You can quickly search for the notes included in a chord symbol here.

6. Rhythm is the main obstacle
After thorough understanding of all the rules #1-5 above, some pianists who went through the classical learning path (I am one of them) still can’t play nice and soothing piano accompaniment. It is due to the ability to play rhythmically. This is the most challenging part to master. I find it very hard to explain through words. Music is so indescribable. I will write some other post about rhythm.

At the meantime, stay tuned and learn free piano lessons from Pianologist.

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About The Author


Online Musician, Pianist, Song-writer, Vocalist, Music Arranger


  • Bena

    Reply Reply July 6, 2007

    goood tips! 🙂

  • KCLau

    Reply Reply July 6, 2007

    Glad that you like them!

  • Chip Boaz

    Reply Reply July 9, 2007

    Nice stuff here you guys, I could really use an article like this with some of my high school jazz students. I appreciate the notation and clarity too – that’s hard to find in blogs sometimes. I’ve done some stuff like this in a section of my blog I call “Musician’s Corner” – you can check out my blog, The Latin Jazz Corner at:

    Nothing on piano yet, but it is coming! Thanks again for the nice resource!

  • KCLau

    Reply Reply July 9, 2007

    Nice to see you here Chip Boaz. I will drop by your blog.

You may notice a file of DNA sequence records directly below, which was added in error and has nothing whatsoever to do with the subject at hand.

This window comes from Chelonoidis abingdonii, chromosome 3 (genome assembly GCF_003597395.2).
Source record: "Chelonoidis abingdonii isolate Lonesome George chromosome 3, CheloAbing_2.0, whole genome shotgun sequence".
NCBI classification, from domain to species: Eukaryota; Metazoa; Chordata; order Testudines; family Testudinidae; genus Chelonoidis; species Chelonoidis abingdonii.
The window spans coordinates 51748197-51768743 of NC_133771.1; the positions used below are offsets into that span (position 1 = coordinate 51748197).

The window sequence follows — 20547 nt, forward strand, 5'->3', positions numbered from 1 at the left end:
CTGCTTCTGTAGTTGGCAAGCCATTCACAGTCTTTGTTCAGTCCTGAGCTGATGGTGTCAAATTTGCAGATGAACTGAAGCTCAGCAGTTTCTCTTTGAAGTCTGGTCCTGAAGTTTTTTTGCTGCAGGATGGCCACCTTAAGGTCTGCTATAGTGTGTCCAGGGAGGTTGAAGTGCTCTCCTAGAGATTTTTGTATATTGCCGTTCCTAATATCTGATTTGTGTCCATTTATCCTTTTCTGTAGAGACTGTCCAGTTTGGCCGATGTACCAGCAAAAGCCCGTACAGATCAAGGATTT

• miranda

    Reply Reply February 19, 2008

    Good tips… I’m a singer and I accompany myself on the piano. I’d love to see an article for the singer songwriter on beefing up their piano solos and song breaks 🙂

  • qleyo

    Reply Reply December 5, 2008

    Thanks so much for this!

  • Johnny Smith-Wilson

    Reply Reply July 23, 2009

    Another thing you can do is you alot of motive. make chord progessions and the use of V to I. and the use of I-IV-V. dont forget the circle of fifths progression and mode mixture like I-iv-V. Just wanted to add that in.

  • Piano

    Reply Reply August 8, 2009

    Can you play a 10th? like you said from C-E

  • Piano

    Reply Reply August 8, 2009

    Good stuff anyway 😀

  • Morgan

    Reply Reply December 17, 2009

    I have my 1st accompaniment experience coming up in only a few days and your blog really helped! I added a ton of chords that really make it sound amazing. Thanks and wish me luck! 🙂

  • Jay

    Reply Reply January 30, 2010

    Hey KCLAU,
    Do you have any posts about some basic accompaniment rhythm patterns?


    • KCLau

      Reply Reply February 17, 2010

      Havent got time to put up more tutorial.
      Thanks for visiting.

  • Kate

    Reply Reply April 9, 2011

    Have you been able to pot anything about the pattern et?

  • Alex

    Reply Reply January 26, 2012

    Great article..!!!